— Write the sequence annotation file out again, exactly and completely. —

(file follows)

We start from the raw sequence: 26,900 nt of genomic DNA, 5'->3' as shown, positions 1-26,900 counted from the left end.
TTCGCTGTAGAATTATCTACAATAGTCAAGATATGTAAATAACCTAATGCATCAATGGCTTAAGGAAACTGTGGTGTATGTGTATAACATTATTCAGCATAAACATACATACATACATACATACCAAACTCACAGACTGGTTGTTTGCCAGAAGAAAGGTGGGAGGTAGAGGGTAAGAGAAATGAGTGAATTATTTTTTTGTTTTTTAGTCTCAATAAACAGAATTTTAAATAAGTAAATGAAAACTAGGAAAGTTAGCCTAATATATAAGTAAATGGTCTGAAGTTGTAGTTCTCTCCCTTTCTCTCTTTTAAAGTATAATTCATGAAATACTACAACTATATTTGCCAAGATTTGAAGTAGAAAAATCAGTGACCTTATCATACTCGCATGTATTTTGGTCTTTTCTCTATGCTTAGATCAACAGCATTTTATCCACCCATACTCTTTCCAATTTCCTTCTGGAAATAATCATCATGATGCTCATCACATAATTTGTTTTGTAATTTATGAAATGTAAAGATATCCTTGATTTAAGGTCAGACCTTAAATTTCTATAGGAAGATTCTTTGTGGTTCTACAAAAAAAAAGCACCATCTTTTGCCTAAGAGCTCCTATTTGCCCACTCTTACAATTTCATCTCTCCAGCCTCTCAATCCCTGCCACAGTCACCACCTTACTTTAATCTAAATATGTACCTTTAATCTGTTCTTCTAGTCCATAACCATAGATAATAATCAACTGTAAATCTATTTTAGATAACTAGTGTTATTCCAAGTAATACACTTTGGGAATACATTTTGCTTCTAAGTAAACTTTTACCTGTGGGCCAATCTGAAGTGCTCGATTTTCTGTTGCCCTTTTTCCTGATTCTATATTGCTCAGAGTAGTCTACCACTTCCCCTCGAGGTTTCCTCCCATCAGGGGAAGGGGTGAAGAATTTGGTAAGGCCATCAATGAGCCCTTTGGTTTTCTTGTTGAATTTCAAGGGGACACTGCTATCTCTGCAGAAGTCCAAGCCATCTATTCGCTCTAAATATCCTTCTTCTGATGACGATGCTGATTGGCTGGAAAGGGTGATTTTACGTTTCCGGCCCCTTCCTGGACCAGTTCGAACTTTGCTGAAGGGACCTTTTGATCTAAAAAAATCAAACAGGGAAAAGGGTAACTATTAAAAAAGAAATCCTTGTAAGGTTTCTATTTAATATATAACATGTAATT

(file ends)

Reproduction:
We start from the raw sequence: 26,900 nt of genomic DNA, 5'->3' as shown, positions 1-26,900 counted from the left end.
TTCGCTGTAGAATTATCTACAATAGTCAAGATATGTAAATAACCTAATGCATCAATGGCTTAAGGAAACTGTGGTGTATGTGTATAACATTATTCAGCATAAACATACATACATACATACATACCAAACTCACAGACTGGTTGTTTGCCAGAAGAAAGGTGGGAGGTAGAGGGTAAGAGAAATGAGTGAATTATTTTTTTGTTTTTTAGTCTCAATAAACAGAATTTTAAATAAGTAAATGAAAACTAGGAAAGTTAGCCTAATATATAAGTAAATGGTCTGAAGTTGTAGTTCTCTCCCTTTCTCTCTTTTAAAGTATAATTCATGAAATACTACAACTATATTTGCCAAGATTTGAAGTAGAAAAATCAGTGACCTTATCATACTCGCATGTATTTTGGTCTTTTCTCTATGCTTAGATCAACAGCATTTTATCCACCCATACTCTTTCCAATTTCCTTCTGGAAATAATCATCATGATGCTCATCACATAATTTGTTTTGTAATTTATGAAATGTAAAGATATCCTTGATTTAAGGTCAGACCTTAAATTTCTATAGGAAGATTCTTTGTGGTTCTACAAAAAAAAAGCACCATCTTTTGCCTAAGAGCTCCTATTTGCCCACTCTTACAATTTCATCTCTCCAGCCTCTCAATCCCTGCCACAGTCACCACCTTACTTTAATCTAAATATGTACCTTTAATCTGTTCTTCTAGTCCATAACCATAGATAATAATCAACTGTAAATCTATTTTAGATAACTAGTGTTATTCCAAGTAATACACTTTGGGAATACATTTTGCTTCTAAGTAAACTTTTACCTGTGGGCCAATCTGAAGTGCTCGATTTTCTGTTGCCCTTTTTCCTGATTCTATATTGCTCAGAGTAGTCTACCACTTCCCCTCGAGGTTTCCTCCCATCAGGGGAAGGGGTGAAGAATTTGGTAAGGCCATCAATGAGCCCTTTGGTTTTCTTGTTGAATTTCAAGGGGACACTGCTATCTCTGCAGAAGTCCAAGCCATCTATTCGCTCTAAATATCCTTCTTCTGATGACGATGCTGATTGGCTGGAAAGGGTGATTTTACGTTTCCGGCCCCTTCCTGGACCAGTTCGAACTTTGCTGAAGGGACCTTTTGATCTAAAAAAATCAAACAGGGAAAAGGGTAACTATTAAAAAAGAAATCCTTGTAAGGTTTCTATTTAATATATAACATGTAATT